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A Newe Mape of Germany: Speed 1627

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  • Title: A Newe Mape of Germany
  • Author: John Speed
  • Date: 1627
  • Medium: Hand-colored copperplate engraving
  • Condition: Very Good Plus - age toning, light discoloration and wear along issued center fold
  • Inches: 21 x 16 [Image]
  • Centimeters: 53.3 x 40.6 [Image]
  • Product ID: 224009

A Newe Mape of Germany Newly Augmented by John Speed Ano Dom: 1626

Map of Germany including parts of France, Italy, and Bosnia, as well as the North Sea (labeled as 'The Ocean') and part of the Baltic Sea (labeled as the 'East Sea'). Decorative border features cartouches illustrating major German cities, as well as the native dress of different German provinces.

The premier cartographer of Early-Modern England, John Speed (c. 1552-1629) produced maps noted for their artistry, ornate borders, and decorative cartouches. Born in Cheshire as the son of a tailor, Speed spent his adult life in London, where he entered the family profession himself. His passion for history eventually led him to join the Society of Antiquaries, where his friendships with other antiquarians and the patronage of Sir Fulke Greville, Lord Brooke, allowed him to branch out into publishing. He also garnered the attention of Queen Elizabeth, who in 1598 granted him a position at the Customs House in London, a post which gave him ample free time and income to pursue his scholarly interests. Speed, a contemporary of Shakespeare who would have moved in the same London intellectual circles, did not hold much affection for the Bard despite their shared patron, the Queen; Speed referred to him as a ‘papist,’ quite a derogatory remark in an England ruled by the staunchly-Protestant Queen Elizabeth.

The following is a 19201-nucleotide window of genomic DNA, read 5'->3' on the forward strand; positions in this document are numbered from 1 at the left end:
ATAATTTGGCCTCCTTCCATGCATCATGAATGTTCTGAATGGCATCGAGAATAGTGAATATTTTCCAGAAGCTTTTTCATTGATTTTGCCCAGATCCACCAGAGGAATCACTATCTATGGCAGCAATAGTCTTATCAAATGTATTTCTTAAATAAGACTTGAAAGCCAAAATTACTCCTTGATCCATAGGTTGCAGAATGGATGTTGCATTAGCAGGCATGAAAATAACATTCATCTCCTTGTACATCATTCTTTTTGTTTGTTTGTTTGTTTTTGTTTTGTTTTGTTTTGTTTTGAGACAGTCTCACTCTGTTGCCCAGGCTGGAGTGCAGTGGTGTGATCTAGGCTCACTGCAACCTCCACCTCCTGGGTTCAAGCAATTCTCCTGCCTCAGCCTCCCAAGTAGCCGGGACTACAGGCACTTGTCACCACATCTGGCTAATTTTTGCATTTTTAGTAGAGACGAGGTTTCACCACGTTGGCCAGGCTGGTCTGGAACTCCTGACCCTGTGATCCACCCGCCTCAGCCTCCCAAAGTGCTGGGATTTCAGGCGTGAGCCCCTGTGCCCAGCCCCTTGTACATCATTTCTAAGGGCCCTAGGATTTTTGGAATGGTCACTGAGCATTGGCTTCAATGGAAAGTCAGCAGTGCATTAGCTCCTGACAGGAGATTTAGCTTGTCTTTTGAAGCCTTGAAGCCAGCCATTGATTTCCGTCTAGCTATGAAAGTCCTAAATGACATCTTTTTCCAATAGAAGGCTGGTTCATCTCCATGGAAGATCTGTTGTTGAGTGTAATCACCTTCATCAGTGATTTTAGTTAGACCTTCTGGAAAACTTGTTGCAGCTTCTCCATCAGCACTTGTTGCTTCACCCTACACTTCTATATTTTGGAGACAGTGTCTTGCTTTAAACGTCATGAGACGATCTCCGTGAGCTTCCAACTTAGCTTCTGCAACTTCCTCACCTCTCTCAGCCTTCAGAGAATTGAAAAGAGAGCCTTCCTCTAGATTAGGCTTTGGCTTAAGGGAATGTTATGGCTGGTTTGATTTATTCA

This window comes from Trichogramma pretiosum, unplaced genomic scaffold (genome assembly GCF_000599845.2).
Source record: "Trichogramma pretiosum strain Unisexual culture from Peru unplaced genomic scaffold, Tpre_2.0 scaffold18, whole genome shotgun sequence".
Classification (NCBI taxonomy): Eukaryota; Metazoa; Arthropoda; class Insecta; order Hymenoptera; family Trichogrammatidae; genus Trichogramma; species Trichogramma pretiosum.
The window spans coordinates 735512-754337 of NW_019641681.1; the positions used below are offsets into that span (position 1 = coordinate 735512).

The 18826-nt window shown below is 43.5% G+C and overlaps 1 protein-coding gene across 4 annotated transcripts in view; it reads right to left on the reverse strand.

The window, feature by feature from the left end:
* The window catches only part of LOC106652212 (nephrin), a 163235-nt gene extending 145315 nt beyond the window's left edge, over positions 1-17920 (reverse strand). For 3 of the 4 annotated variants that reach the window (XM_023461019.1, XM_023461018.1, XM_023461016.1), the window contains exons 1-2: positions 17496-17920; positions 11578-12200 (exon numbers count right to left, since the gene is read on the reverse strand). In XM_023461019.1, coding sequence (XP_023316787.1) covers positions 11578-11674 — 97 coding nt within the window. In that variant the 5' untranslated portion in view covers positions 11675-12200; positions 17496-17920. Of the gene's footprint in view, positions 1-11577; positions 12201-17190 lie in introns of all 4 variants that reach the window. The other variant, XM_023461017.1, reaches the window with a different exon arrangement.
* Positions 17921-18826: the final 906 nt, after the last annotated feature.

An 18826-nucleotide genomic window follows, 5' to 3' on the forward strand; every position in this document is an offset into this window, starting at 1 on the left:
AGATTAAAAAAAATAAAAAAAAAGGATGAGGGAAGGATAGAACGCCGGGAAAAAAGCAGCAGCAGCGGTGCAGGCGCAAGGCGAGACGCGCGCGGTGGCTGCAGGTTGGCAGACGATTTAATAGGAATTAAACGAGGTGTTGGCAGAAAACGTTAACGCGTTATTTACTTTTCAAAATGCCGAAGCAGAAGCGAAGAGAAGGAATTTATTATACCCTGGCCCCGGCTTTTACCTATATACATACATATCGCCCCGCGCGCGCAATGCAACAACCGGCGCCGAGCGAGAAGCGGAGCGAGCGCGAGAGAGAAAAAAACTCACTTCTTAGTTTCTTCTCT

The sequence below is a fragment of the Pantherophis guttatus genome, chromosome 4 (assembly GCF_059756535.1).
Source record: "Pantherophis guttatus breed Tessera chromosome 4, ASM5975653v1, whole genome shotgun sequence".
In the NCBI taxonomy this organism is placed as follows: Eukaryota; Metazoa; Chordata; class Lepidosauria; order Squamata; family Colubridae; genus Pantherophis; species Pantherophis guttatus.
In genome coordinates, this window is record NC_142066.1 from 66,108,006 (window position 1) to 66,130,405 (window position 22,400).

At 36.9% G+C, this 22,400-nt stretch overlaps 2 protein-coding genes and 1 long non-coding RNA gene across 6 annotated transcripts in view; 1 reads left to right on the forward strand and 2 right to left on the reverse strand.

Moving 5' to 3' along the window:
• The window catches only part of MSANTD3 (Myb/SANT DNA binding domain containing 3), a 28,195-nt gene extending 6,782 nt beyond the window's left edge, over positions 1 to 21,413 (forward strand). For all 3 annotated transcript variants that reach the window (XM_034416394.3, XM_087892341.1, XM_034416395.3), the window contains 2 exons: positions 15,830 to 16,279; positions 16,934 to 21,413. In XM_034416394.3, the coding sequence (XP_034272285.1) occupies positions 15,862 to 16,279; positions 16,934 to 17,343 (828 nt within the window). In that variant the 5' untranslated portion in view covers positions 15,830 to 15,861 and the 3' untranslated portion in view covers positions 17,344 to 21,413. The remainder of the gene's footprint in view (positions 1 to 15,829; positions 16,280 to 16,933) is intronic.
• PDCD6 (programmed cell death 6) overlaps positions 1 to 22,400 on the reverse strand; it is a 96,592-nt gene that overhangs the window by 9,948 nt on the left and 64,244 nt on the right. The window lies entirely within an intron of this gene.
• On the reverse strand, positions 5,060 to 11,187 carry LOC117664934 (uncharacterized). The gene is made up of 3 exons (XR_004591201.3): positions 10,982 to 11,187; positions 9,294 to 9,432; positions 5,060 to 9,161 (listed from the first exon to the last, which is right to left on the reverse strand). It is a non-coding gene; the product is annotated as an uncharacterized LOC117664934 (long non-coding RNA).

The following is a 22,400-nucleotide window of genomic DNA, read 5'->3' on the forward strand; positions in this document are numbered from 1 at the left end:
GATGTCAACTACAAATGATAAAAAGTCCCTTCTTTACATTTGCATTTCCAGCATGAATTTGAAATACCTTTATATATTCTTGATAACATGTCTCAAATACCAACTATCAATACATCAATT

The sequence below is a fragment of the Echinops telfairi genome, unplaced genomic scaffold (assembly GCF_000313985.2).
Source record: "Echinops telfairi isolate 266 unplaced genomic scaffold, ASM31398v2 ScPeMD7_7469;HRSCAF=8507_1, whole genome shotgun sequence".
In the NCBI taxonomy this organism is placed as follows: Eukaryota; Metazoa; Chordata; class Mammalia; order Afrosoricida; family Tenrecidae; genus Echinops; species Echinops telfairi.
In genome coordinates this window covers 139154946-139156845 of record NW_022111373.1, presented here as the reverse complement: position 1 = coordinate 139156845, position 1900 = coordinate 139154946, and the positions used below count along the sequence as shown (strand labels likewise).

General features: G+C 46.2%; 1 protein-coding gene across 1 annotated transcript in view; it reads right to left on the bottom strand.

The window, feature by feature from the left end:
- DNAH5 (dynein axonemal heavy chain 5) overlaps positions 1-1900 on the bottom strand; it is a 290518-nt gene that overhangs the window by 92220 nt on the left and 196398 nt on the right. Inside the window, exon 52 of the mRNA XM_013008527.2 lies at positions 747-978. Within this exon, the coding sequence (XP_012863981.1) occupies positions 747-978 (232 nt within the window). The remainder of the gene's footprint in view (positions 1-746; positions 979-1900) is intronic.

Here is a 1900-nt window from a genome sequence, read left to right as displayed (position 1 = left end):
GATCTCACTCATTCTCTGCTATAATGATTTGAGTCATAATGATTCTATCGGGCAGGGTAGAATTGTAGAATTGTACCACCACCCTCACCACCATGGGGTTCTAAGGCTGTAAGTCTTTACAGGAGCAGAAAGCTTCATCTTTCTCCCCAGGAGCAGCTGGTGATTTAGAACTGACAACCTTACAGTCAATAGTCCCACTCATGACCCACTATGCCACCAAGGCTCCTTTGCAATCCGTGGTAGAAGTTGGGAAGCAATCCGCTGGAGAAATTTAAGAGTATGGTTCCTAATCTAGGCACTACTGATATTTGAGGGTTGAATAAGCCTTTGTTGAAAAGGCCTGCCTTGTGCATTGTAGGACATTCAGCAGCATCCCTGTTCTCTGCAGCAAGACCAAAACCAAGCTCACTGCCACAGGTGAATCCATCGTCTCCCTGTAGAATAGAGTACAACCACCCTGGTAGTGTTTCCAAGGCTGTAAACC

Speed began his venture into cartography by printing historical maps depicting the Holy Land and historic military invasions of the British Isles. He published a History of Great Britaine in 1611, and his major work the Theatre of the Empire of Great Britaine followed later in the same year. While Speed sourced the sixty-seven maps contained in the Theatre from other cartographers, he proved innovative by including the boundaries of county subdivisions, as well as insets showing plans of the cities and shire towns within the regions depicted. The Theatre proved enduringly popular, so much so that new editions of the work would be printed well into the eighteenth century. Late in his career in 1627, Speed produced Prospect of the Most Famous Parts of the World, the first world atlas compiled by an Englishman and published in England (though the plates were engraved by Jodocus Hondius in Amsterdam).